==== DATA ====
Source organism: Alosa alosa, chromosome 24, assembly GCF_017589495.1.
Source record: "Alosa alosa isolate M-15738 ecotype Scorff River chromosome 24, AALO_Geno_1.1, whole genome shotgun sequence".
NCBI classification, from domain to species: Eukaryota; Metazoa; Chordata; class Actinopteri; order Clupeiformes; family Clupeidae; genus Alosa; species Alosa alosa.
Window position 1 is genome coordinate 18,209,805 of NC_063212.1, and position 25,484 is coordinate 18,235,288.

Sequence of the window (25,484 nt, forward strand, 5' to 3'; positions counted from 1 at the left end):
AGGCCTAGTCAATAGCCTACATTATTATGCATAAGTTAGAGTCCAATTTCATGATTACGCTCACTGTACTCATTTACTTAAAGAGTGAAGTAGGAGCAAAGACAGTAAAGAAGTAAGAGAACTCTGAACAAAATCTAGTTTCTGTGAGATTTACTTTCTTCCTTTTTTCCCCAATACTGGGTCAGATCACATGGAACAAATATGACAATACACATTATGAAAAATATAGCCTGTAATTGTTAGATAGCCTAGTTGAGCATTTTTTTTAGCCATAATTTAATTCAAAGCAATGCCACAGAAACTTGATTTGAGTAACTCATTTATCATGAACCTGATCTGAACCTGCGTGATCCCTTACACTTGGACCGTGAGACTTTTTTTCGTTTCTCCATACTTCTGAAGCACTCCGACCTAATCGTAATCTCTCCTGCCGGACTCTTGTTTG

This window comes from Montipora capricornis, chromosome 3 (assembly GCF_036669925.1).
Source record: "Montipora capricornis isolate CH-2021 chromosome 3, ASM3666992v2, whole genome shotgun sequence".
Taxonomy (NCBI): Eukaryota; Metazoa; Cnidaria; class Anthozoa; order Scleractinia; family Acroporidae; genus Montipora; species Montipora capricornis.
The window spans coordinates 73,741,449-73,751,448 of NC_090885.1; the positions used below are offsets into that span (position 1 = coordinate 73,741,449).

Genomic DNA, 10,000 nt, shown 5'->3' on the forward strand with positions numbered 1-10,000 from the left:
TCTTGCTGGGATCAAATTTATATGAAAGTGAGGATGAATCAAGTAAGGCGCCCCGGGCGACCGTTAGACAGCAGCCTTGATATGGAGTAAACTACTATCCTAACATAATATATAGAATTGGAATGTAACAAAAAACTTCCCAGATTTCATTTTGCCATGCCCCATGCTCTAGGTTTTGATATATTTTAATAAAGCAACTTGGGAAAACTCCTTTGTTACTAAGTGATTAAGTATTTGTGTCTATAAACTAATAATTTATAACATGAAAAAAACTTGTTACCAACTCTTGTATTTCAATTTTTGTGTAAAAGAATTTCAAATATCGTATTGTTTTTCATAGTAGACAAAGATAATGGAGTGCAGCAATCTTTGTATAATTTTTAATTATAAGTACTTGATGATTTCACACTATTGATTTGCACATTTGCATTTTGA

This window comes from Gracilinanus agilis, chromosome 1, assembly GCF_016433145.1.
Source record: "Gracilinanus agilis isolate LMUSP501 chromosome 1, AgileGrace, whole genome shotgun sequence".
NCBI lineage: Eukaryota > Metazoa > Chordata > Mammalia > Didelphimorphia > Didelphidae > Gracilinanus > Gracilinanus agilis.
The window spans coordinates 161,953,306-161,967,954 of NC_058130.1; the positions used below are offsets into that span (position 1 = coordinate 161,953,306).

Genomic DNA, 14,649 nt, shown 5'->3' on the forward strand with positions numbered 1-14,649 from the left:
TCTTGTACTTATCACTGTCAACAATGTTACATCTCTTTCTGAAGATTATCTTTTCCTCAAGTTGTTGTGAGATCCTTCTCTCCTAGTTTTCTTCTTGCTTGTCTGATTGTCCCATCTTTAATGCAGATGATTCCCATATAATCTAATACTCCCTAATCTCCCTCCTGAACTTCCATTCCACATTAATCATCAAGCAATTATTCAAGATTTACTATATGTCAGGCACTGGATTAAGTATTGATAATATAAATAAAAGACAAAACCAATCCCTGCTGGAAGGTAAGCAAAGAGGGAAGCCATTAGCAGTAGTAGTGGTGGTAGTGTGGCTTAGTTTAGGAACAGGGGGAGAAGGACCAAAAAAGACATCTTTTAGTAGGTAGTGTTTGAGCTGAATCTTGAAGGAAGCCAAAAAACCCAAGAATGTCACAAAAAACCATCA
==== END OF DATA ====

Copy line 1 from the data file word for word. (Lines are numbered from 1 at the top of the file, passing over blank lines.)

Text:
Source organism: Alosa alosa, chromosome 24, assembly GCF_017589495.1.